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Bank of England downgrades unemployment threshold February 15 2014, 0 Comments

The Bank of England has updated its forward guidance policy (12 February 2014) in the light of the December unemployment figures, which showed a sharp drop to 7.1% - just short of 7% unemployment threshold set n August. Despite the unexpected fall in the unemployment figures, the Bank estimates that there is still sufficient slack in the economy to keep interest rates at 0.5%.

Further clarification of forward guidance November 15 2013, 0 Comments

MPC member Martin Weale provided further clarification of the Bank of England’s ‘forward guidance’ policy when he addressed A-Level students at Quintin Kynaston Community Academy in London. Martin explained that the unemployment threshold did not meant that interest rates would automatically be raised if unemployment fell to 7%, only that it will review the situation.

Quantitative easing January 23 2013, 0 Comments

Minutes of the MPC meeting held on January 9th and 10th were released today (Jan 23rd) and provided clear evidence that MPC members are shying away from further rounds of Quantitative Easing (QE).  As the Committee pointed out, the underlying state of the UK economy is harder to gauge that usual given the one-off nature of the Olympic Games and the Diamond Jubilee celebrations. The view was that further asset purchases were unnecessary and may have a very weak effect on stimulating nominal demand.

Inflation Latest October 11 2012, 0 Comments

October's official inflation figures for the UK, announced yesterday, took a turn for worst, and marked the end of period of falling inflation. CPI inflation now stands at 2.7%, up from 2.2% in September - which was the lowest rate since November 2009.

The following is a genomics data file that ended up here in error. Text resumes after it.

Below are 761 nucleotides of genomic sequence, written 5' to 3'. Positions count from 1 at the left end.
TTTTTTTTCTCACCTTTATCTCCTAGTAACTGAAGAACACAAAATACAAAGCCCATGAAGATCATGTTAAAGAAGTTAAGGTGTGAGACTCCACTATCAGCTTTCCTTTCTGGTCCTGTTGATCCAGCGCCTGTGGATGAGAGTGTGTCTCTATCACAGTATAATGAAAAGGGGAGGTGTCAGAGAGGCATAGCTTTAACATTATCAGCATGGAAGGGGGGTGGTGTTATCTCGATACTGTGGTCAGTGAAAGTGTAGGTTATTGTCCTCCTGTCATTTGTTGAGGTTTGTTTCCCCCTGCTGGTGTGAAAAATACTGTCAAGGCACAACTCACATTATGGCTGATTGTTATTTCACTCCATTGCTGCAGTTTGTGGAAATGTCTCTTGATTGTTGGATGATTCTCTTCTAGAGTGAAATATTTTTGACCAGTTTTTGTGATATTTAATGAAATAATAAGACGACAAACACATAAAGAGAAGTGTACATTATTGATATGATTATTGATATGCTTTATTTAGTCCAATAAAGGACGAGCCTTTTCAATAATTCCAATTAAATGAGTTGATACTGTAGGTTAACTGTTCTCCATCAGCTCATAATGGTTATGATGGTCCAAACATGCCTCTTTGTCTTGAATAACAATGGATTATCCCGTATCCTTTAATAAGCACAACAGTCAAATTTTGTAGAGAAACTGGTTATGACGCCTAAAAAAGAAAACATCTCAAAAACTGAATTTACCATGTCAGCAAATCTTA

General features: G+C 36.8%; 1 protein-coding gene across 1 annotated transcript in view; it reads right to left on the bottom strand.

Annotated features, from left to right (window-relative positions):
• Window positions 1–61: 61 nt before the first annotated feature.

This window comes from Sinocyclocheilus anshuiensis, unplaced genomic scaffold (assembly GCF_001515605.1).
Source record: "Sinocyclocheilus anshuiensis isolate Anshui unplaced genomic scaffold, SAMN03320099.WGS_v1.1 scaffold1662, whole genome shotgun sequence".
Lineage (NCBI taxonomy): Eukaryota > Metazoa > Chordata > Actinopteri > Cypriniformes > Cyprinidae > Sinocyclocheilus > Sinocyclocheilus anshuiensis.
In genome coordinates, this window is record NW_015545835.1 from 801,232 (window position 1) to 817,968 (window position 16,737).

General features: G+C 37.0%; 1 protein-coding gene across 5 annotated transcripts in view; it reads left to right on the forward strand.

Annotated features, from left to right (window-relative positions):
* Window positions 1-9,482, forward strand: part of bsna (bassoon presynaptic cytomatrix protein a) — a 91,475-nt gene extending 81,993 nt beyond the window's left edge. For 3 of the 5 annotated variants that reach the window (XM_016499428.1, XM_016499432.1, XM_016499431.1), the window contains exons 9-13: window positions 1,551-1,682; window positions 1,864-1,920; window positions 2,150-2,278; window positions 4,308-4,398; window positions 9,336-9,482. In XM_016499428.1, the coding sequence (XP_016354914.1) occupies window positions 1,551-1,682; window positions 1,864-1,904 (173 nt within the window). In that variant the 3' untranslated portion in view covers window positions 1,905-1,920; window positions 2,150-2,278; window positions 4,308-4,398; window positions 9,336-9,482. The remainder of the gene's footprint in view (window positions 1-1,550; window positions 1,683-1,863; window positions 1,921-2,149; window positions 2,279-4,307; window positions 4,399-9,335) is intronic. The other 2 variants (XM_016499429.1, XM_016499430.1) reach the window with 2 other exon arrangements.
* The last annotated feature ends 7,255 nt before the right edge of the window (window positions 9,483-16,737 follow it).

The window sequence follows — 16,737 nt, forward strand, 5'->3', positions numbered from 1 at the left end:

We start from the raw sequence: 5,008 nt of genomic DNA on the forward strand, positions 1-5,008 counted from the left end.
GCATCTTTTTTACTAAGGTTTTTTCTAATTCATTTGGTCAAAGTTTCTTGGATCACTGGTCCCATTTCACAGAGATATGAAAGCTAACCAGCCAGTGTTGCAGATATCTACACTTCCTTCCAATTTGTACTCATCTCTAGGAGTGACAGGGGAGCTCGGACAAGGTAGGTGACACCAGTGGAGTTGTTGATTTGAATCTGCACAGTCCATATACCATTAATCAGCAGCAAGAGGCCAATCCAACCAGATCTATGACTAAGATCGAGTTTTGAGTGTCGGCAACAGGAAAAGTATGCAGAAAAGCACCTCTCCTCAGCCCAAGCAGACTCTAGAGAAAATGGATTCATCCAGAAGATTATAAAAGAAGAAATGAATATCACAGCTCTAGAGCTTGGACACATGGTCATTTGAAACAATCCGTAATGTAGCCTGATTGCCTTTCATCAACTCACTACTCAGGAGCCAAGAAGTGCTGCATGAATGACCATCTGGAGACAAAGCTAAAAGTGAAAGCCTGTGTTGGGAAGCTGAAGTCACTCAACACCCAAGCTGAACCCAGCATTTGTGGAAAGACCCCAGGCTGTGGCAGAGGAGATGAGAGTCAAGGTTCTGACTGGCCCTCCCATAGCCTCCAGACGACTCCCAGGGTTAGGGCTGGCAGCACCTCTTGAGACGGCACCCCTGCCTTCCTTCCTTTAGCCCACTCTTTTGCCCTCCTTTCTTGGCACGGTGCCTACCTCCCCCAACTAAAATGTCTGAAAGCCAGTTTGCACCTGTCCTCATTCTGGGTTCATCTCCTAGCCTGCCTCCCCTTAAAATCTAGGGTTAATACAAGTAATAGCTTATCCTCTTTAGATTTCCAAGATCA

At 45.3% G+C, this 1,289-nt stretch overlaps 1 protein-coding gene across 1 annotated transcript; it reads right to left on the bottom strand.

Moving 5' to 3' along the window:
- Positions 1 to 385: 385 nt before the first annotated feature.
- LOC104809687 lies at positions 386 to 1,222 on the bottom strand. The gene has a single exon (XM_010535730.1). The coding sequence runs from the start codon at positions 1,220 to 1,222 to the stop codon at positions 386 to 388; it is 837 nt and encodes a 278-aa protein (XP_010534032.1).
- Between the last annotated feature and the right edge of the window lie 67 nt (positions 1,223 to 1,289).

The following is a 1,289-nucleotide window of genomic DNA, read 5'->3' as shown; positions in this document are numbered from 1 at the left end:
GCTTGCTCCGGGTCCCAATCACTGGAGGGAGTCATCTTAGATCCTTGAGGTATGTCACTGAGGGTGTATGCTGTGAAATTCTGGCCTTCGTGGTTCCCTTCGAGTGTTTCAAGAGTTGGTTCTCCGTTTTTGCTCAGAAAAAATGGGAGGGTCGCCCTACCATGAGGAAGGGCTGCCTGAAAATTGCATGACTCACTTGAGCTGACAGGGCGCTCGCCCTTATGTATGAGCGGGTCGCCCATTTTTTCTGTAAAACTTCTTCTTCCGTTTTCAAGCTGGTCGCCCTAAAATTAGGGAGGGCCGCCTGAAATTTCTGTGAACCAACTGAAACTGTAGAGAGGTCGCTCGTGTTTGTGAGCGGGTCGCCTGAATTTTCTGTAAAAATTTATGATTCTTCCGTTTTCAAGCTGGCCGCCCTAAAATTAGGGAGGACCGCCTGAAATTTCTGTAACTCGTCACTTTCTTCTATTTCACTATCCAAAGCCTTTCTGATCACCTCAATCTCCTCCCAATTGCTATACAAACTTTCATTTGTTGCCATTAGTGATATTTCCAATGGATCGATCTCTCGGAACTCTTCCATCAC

The ONS reported that upward pressure on average prices came from increased university fees which kicked in this month. Undergraduate tuition fees in England for UK and EU students have risen to a maximum of £9000 for this academic year, contributing to an eye-watering rise in education costs of 19%. Other significant increases have come from food and non-alcoholic beverages, and transport costs. Rising prices in these sectors were offset by downward pressure from housing and household services and recreation. The CPI index rose to 124.2,  based on 2005 prices (2005 = 100).

The impact of the rising tuition fees on the CPI would have been much greater were it not for the relatively low weighting education is given in the CPI index. The weights for clothing and footwear in 2012 were three times that of education (61 compared with 19, out of total weights of 1000). Indeed, weights for alcohol and cigarettes (at 42/1000) were twice those of education.

How the CPI and RPI are calculated has, of course, been the subjected of much scrutiny over the years, ever since the RPI was introduced in 1975 to get a fix on the rampant inflation associated with the mid-1970's oil shocks. Basing the weights on the 'typical' spending pattern of 'average' households has been the bedrock of inflation calculation ever since, and it is hard to justify any drastic alteration in methodology. The CPI itself was introduced in part to improve the ability of the index to update itself by taking into account changes in household spending based on the inflation that it was measuring. What the index does not do, and was not designed to do, is to give an indication of the likely negative impact of particular inflation on the future of the economy, and its economic performance. This job is left to the Bank of England, the Treasury, academics and professional analysts. Perhaps it is time for another general index with weights that reflect the significance of inflation in particular sectors to future economic well-being. Such an index would, surely, weight education at a much higher level, and give a better indication of the impact of higher tuition fees on the UK economy's supply-side performance, growth, jobs and the balance of payments.

More on inflation

Source: ONS